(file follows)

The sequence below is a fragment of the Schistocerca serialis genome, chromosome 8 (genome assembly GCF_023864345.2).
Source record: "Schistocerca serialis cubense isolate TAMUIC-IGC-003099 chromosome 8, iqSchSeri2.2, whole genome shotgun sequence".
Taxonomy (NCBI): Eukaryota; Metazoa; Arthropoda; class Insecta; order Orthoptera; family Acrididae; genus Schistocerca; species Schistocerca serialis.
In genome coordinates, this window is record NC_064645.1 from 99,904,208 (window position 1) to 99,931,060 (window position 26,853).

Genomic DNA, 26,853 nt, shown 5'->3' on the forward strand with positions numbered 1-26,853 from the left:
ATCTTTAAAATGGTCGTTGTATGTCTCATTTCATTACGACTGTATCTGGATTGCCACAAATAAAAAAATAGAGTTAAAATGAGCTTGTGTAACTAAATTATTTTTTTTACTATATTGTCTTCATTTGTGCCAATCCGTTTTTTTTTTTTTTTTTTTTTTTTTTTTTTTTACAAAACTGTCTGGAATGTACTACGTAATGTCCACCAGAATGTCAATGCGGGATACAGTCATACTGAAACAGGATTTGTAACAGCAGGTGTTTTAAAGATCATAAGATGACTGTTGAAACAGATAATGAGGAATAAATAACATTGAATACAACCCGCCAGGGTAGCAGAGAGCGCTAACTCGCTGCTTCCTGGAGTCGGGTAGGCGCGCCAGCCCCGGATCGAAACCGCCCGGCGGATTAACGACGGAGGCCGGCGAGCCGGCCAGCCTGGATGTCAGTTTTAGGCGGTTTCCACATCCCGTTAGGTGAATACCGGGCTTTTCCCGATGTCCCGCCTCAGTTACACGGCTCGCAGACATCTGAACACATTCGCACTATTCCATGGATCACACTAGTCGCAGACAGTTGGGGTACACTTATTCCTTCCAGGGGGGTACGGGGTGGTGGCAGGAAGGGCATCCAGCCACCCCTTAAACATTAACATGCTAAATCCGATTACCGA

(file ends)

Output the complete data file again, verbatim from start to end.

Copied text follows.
The sequence below is a fragment of the Schistocerca serialis genome, chromosome 8 (genome assembly GCF_023864345.2).
Source record: "Schistocerca serialis cubense isolate TAMUIC-IGC-003099 chromosome 8, iqSchSeri2.2, whole genome shotgun sequence".
Taxonomy (NCBI): Eukaryota; Metazoa; Arthropoda; class Insecta; order Orthoptera; family Acrididae; genus Schistocerca; species Schistocerca serialis.
In genome coordinates, this window is record NC_064645.1 from 99,904,208 (window position 1) to 99,931,060 (window position 26,853).

Genomic DNA, 26,853 nt, shown 5'->3' on the forward strand with positions numbered 1-26,853 from the left:
ATCTTTAAAATGGTCGTTGTATGTCTCATTTCATTACGACTGTATCTGGATTGCCACAAATAAAAAAATAGAGTTAAAATGAGCTTGTGTAACTAAATTATTTTTTTTACTATATTGTCTTCATTTGTGCCAATCCGTTTTTTTTTTTTTTTTTTTTTTTTTTTTTTTTACAAAACTGTCTGGAATGTACTACGTAATGTCCACCAGAATGTCAATGCGGGATACAGTCATACTGAAACAGGATTTGTAACAGCAGGTGTTTTAAAGATCATAAGATGACTGTTGAAACAGATAATGAGGAATAAATAACATTGAATACAACCCGCCAGGGTAGCAGAGAGCGCTAACTCGCTGCTTCCTGGAGTCGGGTAGGCGCGCCAGCCCCGGATCGAAACCGCCCGGCGGATTAACGACGGAGGCCGGCGAGCCGGCCAGCCTGGATGTCAGTTTTAGGCGGTTTCCACATCCCGTTAGGTGAATACCGGGCTTTTCCCGATGTCCCGCCTCAGTTACACGGCTCGCAGACATCTGAACACATTCGCACTATTCCATGGATCACACTAGTCGCAGACAGTTGGGGTACACTTATTCCTTCCAGGGGGGTACGGGGTGGTGGCAGGAAGGGCATCCAGCCACCCCTTAAACATTAACATGCTAAATCCGATTACCGA